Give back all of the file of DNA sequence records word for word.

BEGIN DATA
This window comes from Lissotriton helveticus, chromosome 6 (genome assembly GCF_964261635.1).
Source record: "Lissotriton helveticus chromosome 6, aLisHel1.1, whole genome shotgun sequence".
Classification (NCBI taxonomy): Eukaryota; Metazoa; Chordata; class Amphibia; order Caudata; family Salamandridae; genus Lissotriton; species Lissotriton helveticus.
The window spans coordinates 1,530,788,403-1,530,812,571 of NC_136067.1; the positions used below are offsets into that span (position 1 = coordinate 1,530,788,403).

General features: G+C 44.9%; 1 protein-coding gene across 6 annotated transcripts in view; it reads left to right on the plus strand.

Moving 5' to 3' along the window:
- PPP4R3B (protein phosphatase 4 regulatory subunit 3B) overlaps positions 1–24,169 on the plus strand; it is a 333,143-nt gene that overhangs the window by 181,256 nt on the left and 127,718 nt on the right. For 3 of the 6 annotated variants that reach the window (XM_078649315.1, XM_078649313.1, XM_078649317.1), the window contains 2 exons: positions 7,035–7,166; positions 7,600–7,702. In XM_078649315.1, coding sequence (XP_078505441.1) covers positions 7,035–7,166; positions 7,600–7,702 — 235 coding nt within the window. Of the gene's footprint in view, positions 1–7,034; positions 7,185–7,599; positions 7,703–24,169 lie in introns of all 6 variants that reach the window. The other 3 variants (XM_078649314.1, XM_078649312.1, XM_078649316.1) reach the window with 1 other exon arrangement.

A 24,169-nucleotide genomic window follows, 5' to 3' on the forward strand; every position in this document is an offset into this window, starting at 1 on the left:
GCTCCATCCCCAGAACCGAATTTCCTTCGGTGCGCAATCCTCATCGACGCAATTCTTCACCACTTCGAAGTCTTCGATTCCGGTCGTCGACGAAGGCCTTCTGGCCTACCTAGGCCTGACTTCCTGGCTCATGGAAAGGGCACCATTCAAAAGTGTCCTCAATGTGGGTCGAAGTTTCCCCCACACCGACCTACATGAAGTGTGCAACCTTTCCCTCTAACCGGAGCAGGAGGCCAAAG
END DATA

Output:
This window comes from Lissotriton helveticus, chromosome 6 (genome assembly GCF_964261635.1).
Source record: "Lissotriton helveticus chromosome 6, aLisHel1.1, whole genome shotgun sequence".
Classification (NCBI taxonomy): Eukaryota; Metazoa; Chordata; class Amphibia; order Caudata; family Salamandridae; genus Lissotriton; species Lissotriton helveticus.
The window spans coordinates 1,530,788,403-1,530,812,571 of NC_136067.1; the positions used below are offsets into that span (position 1 = coordinate 1,530,788,403).

General features: G+C 44.9%; 1 protein-coding gene across 6 annotated transcripts in view; it reads left to right on the plus strand.

Moving 5' to 3' along the window:
- PPP4R3B (protein phosphatase 4 regulatory subunit 3B) overlaps positions 1–24,169 on the plus strand; it is a 333,143-nt gene that overhangs the window by 181,256 nt on the left and 127,718 nt on the right. For 3 of the 6 annotated variants that reach the window (XM_078649315.1, XM_078649313.1, XM_078649317.1), the window contains 2 exons: positions 7,035–7,166; positions 7,600–7,702. In XM_078649315.1, coding sequence (XP_078505441.1) covers positions 7,035–7,166; positions 7,600–7,702 — 235 coding nt within the window. Of the gene's footprint in view, positions 1–7,034; positions 7,185–7,599; positions 7,703–24,169 lie in introns of all 6 variants that reach the window. The other 3 variants (XM_078649314.1, XM_078649312.1, XM_078649316.1) reach the window with 1 other exon arrangement.

A 24,169-nucleotide genomic window follows, 5' to 3' on the forward strand; every position in this document is an offset into this window, starting at 1 on the left:
GCTCCATCCCCAGAACCGAATTTCCTTCGGTGCGCAATCCTCATCGACGCAATTCTTCACCACTTCGAAGTCTTCGATTCCGGTCGTCGACGAAGGCCTTCTGGCCTACCTAGGCCTGACTTCCTGGCTCATGGAAAGGGCACCATTCAAAAGTGTCCTCAATGTGGGTCGAAGTTTCCCCCACACCGACCTACATGAAGTGTGCAACCTTTCCCTCTAACCGGAGCAGGAGGCCAAAG